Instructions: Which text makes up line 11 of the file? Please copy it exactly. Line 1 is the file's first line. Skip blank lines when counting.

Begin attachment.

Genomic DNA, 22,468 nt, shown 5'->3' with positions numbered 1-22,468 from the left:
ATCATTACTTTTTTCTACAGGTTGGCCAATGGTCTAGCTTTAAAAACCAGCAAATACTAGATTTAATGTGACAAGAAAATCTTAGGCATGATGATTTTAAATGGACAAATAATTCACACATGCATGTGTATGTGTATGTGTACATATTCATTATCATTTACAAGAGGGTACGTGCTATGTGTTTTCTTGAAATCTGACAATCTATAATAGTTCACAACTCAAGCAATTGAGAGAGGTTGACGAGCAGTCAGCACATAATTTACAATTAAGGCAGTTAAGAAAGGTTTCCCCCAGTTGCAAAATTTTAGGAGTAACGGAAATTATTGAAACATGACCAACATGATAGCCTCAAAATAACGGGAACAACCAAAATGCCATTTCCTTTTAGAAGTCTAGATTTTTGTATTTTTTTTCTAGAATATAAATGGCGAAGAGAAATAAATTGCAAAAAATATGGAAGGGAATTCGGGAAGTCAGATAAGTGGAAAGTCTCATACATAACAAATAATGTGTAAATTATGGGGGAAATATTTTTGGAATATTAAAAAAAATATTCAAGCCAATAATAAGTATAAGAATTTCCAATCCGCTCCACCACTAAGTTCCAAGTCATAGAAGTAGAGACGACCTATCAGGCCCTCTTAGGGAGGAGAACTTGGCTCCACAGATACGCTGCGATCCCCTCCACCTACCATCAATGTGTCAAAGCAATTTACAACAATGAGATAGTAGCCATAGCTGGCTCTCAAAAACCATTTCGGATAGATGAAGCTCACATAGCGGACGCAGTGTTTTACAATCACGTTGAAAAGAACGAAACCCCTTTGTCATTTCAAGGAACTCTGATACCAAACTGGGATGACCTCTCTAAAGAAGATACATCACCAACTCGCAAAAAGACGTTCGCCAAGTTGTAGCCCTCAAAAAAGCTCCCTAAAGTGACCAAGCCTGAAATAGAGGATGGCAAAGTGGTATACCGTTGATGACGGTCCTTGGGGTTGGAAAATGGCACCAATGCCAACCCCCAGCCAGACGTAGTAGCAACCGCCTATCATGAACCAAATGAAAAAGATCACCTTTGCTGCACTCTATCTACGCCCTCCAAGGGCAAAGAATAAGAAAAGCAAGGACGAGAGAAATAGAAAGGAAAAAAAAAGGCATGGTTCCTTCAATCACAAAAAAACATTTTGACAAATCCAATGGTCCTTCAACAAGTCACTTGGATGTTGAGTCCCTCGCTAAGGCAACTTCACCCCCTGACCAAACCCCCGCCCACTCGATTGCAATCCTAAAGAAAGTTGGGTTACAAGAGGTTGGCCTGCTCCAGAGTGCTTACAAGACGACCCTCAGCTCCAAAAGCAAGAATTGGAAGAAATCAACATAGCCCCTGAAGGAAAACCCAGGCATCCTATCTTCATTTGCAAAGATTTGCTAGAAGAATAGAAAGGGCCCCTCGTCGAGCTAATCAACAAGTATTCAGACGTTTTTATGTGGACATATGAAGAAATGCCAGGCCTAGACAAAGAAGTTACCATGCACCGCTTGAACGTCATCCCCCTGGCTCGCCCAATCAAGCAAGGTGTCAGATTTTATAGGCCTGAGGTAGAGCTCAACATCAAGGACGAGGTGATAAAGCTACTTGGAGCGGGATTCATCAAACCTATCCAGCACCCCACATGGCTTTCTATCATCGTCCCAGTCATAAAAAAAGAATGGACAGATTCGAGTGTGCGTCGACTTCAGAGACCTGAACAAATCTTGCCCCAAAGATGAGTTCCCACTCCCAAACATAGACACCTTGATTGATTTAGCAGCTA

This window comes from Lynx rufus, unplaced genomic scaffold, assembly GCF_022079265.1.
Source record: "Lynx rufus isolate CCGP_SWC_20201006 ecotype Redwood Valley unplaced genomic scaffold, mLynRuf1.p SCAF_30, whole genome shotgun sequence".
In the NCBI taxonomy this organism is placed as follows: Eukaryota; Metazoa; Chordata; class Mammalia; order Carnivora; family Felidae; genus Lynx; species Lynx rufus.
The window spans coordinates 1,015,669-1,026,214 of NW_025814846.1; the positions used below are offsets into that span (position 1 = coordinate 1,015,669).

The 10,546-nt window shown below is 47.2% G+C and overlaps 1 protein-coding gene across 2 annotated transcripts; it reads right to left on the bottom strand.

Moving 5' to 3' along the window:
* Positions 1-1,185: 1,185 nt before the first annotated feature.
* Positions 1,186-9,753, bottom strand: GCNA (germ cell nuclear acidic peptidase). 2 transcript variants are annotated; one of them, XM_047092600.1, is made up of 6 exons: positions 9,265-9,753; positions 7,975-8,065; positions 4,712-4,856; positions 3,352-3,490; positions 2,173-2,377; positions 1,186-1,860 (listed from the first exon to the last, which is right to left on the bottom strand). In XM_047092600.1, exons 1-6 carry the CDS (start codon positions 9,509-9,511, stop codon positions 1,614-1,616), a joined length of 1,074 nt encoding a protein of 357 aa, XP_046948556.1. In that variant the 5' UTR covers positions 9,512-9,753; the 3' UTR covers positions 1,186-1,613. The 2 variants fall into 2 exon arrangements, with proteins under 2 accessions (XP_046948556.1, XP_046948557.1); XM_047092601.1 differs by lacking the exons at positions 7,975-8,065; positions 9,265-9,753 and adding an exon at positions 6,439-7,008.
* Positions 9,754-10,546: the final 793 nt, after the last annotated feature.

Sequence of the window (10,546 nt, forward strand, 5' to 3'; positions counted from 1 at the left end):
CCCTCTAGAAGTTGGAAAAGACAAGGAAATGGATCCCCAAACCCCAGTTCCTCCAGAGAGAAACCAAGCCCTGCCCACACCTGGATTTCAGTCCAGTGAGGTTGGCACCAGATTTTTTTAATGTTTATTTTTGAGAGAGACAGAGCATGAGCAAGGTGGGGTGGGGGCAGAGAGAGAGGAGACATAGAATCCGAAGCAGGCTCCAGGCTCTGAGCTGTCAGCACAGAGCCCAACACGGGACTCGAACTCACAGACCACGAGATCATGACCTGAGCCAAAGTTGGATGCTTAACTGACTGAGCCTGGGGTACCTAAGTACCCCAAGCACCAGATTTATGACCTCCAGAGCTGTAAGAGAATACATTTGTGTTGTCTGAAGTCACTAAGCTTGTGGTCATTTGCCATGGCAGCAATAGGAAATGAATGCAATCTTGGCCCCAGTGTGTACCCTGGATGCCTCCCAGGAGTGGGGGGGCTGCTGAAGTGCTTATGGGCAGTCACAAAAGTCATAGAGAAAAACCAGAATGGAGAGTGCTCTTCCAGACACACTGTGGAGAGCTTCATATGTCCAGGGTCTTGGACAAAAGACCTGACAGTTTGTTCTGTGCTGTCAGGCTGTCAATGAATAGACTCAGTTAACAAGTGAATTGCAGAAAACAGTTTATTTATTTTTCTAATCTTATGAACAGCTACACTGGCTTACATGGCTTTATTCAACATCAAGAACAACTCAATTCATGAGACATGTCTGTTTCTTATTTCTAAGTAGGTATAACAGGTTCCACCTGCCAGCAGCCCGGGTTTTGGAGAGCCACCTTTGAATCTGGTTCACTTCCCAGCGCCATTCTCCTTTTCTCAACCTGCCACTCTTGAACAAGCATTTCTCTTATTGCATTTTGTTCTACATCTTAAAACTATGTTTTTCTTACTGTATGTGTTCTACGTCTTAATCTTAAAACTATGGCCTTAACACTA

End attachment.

* Positions 9,754-10,546: the final 793 nt, after the last annotated feature.